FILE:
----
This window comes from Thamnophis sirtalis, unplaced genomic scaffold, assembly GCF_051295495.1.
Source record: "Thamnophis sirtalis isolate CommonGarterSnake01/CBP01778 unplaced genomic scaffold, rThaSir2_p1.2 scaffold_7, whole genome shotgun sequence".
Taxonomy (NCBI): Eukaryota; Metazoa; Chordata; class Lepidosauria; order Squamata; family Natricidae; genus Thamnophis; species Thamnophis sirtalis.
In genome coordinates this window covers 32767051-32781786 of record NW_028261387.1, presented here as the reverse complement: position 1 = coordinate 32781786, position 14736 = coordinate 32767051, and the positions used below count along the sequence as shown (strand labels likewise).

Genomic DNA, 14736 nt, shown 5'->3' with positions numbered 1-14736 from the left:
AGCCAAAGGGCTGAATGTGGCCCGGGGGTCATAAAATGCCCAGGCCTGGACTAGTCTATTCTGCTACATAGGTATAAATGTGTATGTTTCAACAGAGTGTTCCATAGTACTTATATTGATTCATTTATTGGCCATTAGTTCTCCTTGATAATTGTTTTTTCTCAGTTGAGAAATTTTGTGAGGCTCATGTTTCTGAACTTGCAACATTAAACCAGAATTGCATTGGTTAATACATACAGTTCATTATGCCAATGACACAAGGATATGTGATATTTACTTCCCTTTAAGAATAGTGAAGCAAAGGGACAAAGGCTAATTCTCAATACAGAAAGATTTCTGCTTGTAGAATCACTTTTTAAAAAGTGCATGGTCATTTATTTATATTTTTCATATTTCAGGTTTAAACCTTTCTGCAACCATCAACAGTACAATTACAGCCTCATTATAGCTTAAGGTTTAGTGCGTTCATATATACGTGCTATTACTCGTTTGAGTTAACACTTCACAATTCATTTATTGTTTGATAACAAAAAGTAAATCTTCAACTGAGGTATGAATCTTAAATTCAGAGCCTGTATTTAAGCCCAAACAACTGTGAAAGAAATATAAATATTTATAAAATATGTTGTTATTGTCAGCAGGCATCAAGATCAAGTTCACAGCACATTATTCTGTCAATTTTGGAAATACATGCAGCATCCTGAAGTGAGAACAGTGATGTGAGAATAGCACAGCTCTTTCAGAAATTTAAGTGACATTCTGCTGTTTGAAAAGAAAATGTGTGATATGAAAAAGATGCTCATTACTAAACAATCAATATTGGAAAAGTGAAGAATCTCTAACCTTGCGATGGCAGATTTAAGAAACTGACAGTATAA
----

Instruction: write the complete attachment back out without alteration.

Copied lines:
This window comes from Thamnophis sirtalis, unplaced genomic scaffold, assembly GCF_051295495.1.
Source record: "Thamnophis sirtalis isolate CommonGarterSnake01/CBP01778 unplaced genomic scaffold, rThaSir2_p1.2 scaffold_7, whole genome shotgun sequence".
Taxonomy (NCBI): Eukaryota; Metazoa; Chordata; class Lepidosauria; order Squamata; family Natricidae; genus Thamnophis; species Thamnophis sirtalis.
In genome coordinates this window covers 32767051-32781786 of record NW_028261387.1, presented here as the reverse complement: position 1 = coordinate 32781786, position 14736 = coordinate 32767051, and the positions used below count along the sequence as shown (strand labels likewise).

Genomic DNA, 14736 nt, shown 5'->3' with positions numbered 1-14736 from the left:
AGCCAAAGGGCTGAATGTGGCCCGGGGGTCATAAAATGCCCAGGCCTGGACTAGTCTATTCTGCTACATAGGTATAAATGTGTATGTTTCAACAGAGTGTTCCATAGTACTTATATTGATTCATTTATTGGCCATTAGTTCTCCTTGATAATTGTTTTTTCTCAGTTGAGAAATTTTGTGAGGCTCATGTTTCTGAACTTGCAACATTAAACCAGAATTGCATTGGTTAATACATACAGTTCATTATGCCAATGACACAAGGATATGTGATATTTACTTCCCTTTAAGAATAGTGAAGCAAAGGGACAAAGGCTAATTCTCAATACAGAAAGATTTCTGCTTGTAGAATCACTTTTTAAAAAGTGCATGGTCATTTATTTATATTTTTCATATTTCAGGTTTAAACCTTTCTGCAACCATCAACAGTACAATTACAGCCTCATTATAGCTTAAGGTTTAGTGCGTTCATATATACGTGCTATTACTCGTTTGAGTTAACACTTCACAATTCATTTATTGTTTGATAACAAAAAGTAAATCTTCAACTGAGGTATGAATCTTAAATTCAGAGCCTGTATTTAAGCCCAAACAACTGTGAAAGAAATATAAATATTTATAAAATATGTTGTTATTGTCAGCAGGCATCAAGATCAAGTTCACAGCACATTATTCTGTCAATTTTGGAAATACATGCAGCATCCTGAAGTGAGAACAGTGATGTGAGAATAGCACAGCTCTTTCAGAAATTTAAGTGACATTCTGCTGTTTGAAAAGAAAATGTGTGATATGAAAAAGATGCTCATTACTAAACAATCAATATTGGAAAAGTGAAGAATCTCTAACCTTGCGATGGCAGATTTAAGAAACTGACAGTATAA